Mom, he said—there’s someone.
And he brought her to dinner,
which went exactly as you’d guess—
many sidelong glances,
her fiddling with her hair,
her scarf, her phone, her fork,
What I really wanted
was to reach across the table
over the untouched food
kiss her forehead
and tell her to relax—
The judging is over, results are in:
that light in his eyes and his
happy, goofy grin
were all I needed to see.
Tag Archives: poem about sons
Mom, he said—there’s someone.
Yes, oh yes,
I want to do enormous favors for you,
the kind involving cash, and inconvenience,
and driving long hours, all over the state,
preferably in the rainy dark, on deer-crowded
back roads, in complicated maneuvers
involving your car, your sister’s car,
a mechanic whose garage we can’t find
in the dark, and some guy named Lloyd
who we don’t even know,
but this day wasn’t a big enough mess
so we threw him in,
because you know for certain that
when everyone else says No,
You can ask for help from one person who
may well grumble or write a poem about it,
but will eventually pick up the keys and say
When you were small,
we came here so little
you thought Santa lived
at the mall all year.
Now, taller than me,
an errand for a friend
brings us to this alien territory
where people look like us
except with better hair
and many shopping bags,
tissue paper wrapped
around their treasures.
I’m glad I hate it here.
And glad you hate it too—
glad you carry all your treasures
unwrapped and close to your heart,
spilling from your musical hands,
and your easy smile.
Yesterday, a tall man
who looked just like my son
showed up unannounced
and mowed the shaggy lawn.
Under normal circumstances,
A Mowing Stranger
would have been Alarming.
But then he kicked off his big shoes
by the front door,
where I tripped on them
while he ate the last of the cake,
and all the leftover chicken,
leaving only the vegetables,
and a pile of dirty dishes in the sink.
Oh, it’s you! I said.
Along with your sleeping bag,
guitar, fishing pole, dirty laundry,
you bring me a souvenir from camping.
You like turtles, don’t you?
The question freezes me—
for one minute time shifts and you are
four, in love with everything in the world,
holding a toad bigger than your cupped hands
asking me to admire its gray-green self.
Turtles are nice, I say warily, remembering.
From your backpack you dig out a silver turtle charm,
enameled in bright turquoise. You shrug.
I bought you this because you like turtles,
you say, then hesitate, suddenly as uncertain
as when you’ve forgotten Mother’s Day again.
You do like turtles, don’t you?
I do now, is what I think.
What I say is Yes. Oh, yes, I love turtles.
I’ll never know
why you believed
our rickety green table
that’s never been asked
to hold more than a lamp, a phone,
the occasional vase—
Why would you believe it could hold
But, you explain again,
baby birds need to eat
every ten minutes.
You learned this online.
You couldn’t find the step ladder
or we never had one to start with
and the mother was going nuts…
She’s not the only one.
Your expression is as stunned as a baby bird.
I didn’t think you’d care that much,
is what you say, bemused.
You explain to me again
how you saved the bird
certain this time
I will see things differently.
Later, calmer, phone and lamp
in their new home on the floor,
it’s a comfort
to remember your surprise.
For you, my happy son,
so bored with home, one more gift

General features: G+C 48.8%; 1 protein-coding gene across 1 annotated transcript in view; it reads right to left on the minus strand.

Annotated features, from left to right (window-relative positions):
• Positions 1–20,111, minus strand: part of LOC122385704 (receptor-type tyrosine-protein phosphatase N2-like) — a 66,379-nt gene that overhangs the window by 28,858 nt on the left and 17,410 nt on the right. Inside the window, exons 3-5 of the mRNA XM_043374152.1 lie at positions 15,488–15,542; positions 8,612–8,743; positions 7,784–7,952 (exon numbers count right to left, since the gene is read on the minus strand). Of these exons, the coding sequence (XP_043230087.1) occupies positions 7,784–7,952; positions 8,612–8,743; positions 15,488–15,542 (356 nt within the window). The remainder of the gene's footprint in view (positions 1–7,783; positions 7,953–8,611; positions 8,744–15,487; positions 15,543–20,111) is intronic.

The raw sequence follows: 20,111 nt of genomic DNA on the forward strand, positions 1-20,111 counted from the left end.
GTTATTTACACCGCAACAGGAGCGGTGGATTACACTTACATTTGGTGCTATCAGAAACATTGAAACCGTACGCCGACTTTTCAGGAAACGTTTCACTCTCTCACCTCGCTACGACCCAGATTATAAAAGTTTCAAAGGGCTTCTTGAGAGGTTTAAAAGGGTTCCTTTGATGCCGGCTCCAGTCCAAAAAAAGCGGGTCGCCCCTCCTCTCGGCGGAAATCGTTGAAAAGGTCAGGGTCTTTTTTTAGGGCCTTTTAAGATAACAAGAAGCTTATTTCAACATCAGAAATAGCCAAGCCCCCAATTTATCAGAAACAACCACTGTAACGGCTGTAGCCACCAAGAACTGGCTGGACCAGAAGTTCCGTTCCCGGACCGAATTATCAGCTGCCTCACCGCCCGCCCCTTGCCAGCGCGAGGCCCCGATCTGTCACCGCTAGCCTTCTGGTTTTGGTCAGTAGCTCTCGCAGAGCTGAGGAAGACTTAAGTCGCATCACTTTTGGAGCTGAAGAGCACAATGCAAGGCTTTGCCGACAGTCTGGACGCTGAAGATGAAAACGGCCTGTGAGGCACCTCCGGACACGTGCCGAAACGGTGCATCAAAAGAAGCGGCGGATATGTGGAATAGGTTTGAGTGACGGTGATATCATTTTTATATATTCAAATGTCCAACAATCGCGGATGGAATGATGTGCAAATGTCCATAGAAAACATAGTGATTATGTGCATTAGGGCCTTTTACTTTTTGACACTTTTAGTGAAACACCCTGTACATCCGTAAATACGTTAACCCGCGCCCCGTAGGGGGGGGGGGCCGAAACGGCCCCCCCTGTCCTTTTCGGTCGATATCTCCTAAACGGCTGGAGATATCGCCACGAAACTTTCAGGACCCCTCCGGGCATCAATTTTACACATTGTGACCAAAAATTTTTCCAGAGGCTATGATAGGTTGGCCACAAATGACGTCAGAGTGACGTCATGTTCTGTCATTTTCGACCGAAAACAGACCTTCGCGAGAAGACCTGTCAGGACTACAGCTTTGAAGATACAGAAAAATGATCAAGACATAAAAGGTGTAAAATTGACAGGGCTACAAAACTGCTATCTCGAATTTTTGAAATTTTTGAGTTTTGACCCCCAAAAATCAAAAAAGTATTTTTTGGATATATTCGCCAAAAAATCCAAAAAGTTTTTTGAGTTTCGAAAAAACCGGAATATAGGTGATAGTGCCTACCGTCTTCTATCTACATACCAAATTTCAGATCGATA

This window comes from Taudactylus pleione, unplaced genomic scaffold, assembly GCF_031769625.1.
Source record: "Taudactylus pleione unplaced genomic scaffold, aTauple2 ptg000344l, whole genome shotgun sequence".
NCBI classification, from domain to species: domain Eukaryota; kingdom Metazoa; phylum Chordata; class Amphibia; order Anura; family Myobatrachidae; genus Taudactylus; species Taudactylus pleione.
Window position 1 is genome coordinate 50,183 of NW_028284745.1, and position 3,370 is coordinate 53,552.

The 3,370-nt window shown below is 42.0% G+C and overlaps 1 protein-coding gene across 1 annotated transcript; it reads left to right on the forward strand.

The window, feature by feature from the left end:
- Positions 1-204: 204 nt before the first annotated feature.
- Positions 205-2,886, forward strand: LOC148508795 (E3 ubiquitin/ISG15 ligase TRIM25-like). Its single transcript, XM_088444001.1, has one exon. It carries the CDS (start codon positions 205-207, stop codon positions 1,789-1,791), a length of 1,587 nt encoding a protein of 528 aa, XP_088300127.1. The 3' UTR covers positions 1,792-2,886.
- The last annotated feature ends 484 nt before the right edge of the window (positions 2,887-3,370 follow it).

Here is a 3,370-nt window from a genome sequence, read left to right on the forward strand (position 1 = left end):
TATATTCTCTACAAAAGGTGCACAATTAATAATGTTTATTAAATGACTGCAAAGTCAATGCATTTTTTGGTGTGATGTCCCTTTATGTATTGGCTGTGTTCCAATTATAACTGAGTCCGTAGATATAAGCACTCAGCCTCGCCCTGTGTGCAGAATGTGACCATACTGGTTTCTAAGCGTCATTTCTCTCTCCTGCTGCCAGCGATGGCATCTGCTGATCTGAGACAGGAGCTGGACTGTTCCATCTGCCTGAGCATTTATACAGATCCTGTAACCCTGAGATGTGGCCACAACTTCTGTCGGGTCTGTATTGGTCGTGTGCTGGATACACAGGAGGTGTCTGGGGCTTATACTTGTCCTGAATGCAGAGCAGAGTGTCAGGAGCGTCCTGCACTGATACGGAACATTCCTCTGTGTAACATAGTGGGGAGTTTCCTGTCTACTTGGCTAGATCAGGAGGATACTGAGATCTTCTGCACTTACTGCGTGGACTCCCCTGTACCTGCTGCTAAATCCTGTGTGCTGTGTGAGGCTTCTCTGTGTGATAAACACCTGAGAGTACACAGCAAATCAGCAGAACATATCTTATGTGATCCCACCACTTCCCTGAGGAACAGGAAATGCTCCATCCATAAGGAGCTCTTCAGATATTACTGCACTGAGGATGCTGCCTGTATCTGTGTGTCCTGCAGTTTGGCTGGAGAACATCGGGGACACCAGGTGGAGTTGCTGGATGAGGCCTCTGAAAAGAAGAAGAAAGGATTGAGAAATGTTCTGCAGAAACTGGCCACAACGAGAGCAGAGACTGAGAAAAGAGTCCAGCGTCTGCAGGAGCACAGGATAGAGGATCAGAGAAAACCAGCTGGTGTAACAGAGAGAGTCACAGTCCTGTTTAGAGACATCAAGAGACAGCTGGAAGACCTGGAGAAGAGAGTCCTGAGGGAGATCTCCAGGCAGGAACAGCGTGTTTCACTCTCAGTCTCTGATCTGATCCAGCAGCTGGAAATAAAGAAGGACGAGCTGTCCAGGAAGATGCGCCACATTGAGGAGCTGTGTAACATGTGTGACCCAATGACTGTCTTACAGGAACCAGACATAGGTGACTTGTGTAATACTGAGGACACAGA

after all the tassels, cakes and cash.
The best gift I ever gave
took decades to build—
Here it is—open it—
The life that led to graduation night
spent with superhero movies
playing on the barn’s back door
behind your best friend’s house
chairs and cushions spread on the lawn
huge starred sky above and a projector
flickering pictures against the barn door screen.
I’ve carried your gift carefully, adding to it day by day
over years and offer it to you, now—
This childhood I built with you, and everybody
who knows you in this little town.
Here, carry it with you, no burden
but a memory to hold in the dark.
Searching for your one important face
in a crowd of caps and gowns
and beach balls—which are against
The Rules and…There— you turn,
see me and grin that always smile
which all these years of practice
taught me to translate with ease
into this jumble of:
I’m hot, this hat itches, isn’t this whole
thing ridiculous but funny?
And as always, the grin includes
Instructions for me–
Please Do Not:
Take any more pictures
Comment on my sneakers
Or the girl in the next aisle.
I smile right back, knowing you too
are a master translator:
I love you, we both say,
as I reach for the camera.
Conjuring combinations with my capable son,
who took a deep breath and set to work
as we compared owner’s manual
and all the tools we had, we taught ourselves
how they fit together.
Coatless, he worked, with breaks for heat
and the loaf of olive bread in the grocery bag.
Now, hours later, warm and dry and home
my mind stops for breath in
its endless effort to sort things into bins
Luck or Fate, Blessing or Chance.
Whichever punctured our tire, held off the rain,
sent strangers and the summoned
friend of a friend with a better wrench,
What I hold to now is the way everything happens
and then wraps itself with meaning: My son in the world
calm and hungry, knowing what he lacks
and ready to smile and open his hands
to welcome what he needs. I even know exactly
what he would say reading this, rolling his eyes:
Mom, a wrench is just a wrench.
Remember when you were little
and made up jokes?
Potatoes for dinner.
Is that funny?, you’d ask.
If I admitted, no, it wasn’t all that funny,
you’d ask, astonished and aggrieved, Why not?
like a dial,
learning to hear
what is worth laughing about,
that you already knew what
was funny: Everything.